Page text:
Batteries are the lifeblood of all consumer gadgets. They keep our mobile phones, ipods, computers and cars — moving. Li-ION batteries are some of the best humans have created to date and can be found in flashlights, remote controls, televisions and even video game cartridges (some use them to remember your saved games). One of the biggest issues with Lithium Ion (Li-ION) batteries is the recharge time needed so we can keep talking, driving or surfing.
Researchers at the University of Illinois at Urbana-Champaign have invented a new way to produce Li-ION batteries that combines ultra-rapid charging with the high-capacity we have come to love in our Li-ION batteries. They can charge the battery to 90% in two minutes. This is amazingly fast, and the process is simple, yet revolutionary.
A normal Li-ION battery is composed of layers of anodes and cathodes interspersed with separators. Lithium electrons from the ions travel from the cathode to the anode while the battery is charging and reverse the process when under load. This new design maximizes the number of points of contact to conduct that electron movement by creating a web of nickel. To create this web, the engineers took silica spheres (silica is similar to sand) of varying sizes and packed them into a designated space. Once the spheres were anchored, they filled the empty space with nickel creating a mesh, removed the silica and filled the space with the liquid electrolyte.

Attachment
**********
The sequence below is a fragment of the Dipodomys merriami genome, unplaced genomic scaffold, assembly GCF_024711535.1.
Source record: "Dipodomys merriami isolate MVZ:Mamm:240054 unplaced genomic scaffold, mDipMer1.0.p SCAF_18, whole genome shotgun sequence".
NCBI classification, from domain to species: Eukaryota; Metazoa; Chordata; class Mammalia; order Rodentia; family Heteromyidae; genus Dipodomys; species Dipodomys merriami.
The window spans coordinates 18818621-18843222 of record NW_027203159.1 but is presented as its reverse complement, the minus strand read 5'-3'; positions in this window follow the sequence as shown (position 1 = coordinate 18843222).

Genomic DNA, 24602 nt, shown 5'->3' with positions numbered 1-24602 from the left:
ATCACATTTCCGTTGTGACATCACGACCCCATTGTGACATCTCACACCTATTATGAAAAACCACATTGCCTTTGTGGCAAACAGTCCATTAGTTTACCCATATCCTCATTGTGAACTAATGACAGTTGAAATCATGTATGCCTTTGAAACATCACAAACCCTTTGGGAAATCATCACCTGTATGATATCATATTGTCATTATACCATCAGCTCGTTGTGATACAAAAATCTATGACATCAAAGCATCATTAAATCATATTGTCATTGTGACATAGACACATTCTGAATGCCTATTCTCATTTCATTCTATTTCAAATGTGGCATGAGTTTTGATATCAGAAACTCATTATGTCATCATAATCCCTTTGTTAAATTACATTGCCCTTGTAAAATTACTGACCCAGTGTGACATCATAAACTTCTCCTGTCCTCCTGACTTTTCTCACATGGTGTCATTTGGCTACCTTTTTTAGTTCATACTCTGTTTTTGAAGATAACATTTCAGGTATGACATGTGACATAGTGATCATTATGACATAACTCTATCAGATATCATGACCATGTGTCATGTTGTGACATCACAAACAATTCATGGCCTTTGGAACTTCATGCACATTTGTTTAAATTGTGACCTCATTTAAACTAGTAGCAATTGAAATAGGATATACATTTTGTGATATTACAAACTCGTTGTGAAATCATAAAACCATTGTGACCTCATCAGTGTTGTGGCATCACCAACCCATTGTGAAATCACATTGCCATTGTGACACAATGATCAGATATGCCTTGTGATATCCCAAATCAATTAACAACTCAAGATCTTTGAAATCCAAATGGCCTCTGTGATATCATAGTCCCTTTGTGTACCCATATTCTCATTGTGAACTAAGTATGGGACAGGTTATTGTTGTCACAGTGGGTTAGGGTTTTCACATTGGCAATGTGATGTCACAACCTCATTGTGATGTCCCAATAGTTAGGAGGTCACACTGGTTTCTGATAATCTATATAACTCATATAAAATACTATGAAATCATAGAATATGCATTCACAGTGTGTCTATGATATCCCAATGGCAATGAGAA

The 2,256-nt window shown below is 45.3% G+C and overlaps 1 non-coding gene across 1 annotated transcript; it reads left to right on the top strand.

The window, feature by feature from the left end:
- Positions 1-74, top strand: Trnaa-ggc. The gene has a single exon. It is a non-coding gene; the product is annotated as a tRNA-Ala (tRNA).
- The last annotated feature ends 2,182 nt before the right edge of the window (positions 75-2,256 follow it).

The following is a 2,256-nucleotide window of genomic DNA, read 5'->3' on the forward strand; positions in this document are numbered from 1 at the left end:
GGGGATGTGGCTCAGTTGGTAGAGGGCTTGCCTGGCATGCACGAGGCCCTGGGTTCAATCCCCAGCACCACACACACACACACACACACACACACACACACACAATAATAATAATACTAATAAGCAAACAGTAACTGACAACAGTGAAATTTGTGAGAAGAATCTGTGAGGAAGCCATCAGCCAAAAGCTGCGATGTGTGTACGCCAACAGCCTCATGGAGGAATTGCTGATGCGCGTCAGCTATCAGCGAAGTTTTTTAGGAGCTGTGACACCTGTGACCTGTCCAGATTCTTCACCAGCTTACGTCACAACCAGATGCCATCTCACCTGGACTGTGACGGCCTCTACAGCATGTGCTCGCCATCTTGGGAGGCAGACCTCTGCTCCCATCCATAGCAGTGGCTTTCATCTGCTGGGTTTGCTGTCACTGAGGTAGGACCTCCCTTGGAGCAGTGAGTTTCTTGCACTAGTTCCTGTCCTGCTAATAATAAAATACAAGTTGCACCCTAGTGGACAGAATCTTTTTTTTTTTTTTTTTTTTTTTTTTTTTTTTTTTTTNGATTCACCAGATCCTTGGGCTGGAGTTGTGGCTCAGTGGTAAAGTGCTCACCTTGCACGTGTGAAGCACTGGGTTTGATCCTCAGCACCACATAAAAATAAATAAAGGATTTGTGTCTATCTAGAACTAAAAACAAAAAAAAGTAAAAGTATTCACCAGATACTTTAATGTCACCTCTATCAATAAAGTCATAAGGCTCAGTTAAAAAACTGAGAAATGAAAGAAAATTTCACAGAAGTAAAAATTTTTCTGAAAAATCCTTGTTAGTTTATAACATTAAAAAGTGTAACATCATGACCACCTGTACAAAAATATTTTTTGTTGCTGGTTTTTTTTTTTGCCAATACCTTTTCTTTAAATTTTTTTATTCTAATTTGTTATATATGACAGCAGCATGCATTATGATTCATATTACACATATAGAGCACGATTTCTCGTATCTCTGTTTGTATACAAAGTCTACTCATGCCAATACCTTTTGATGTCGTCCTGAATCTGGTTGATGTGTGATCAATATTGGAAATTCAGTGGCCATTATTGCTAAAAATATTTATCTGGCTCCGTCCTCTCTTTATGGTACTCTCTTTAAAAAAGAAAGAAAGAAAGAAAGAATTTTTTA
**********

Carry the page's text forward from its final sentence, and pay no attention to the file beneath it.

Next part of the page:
This web of nickel is the key to this new design. It allows the electrons to flow in and out of the whole of the battery rather than just at the points where electrodes touch (usually at an end or in a straight line throughout a layer). Also the capacity holds well even after 50 charge cycles.
The major change is this battery, rather than focusing on speeding up the movement of the ions, instead brings the mountain to Mohammad and decreases the distance those ions have to travel through the electrolyte liquid. Smart!
While not ready for large scale use yet, the technology should be easily scalable and could find its way into cell phone batteries soon. Rechargeable cars could also benefit from a ultra-rapid recharge station (while the owner gets coffee for example?) but then we come up against the limitations in current capacity on the power grid rather than the ability of the batteries.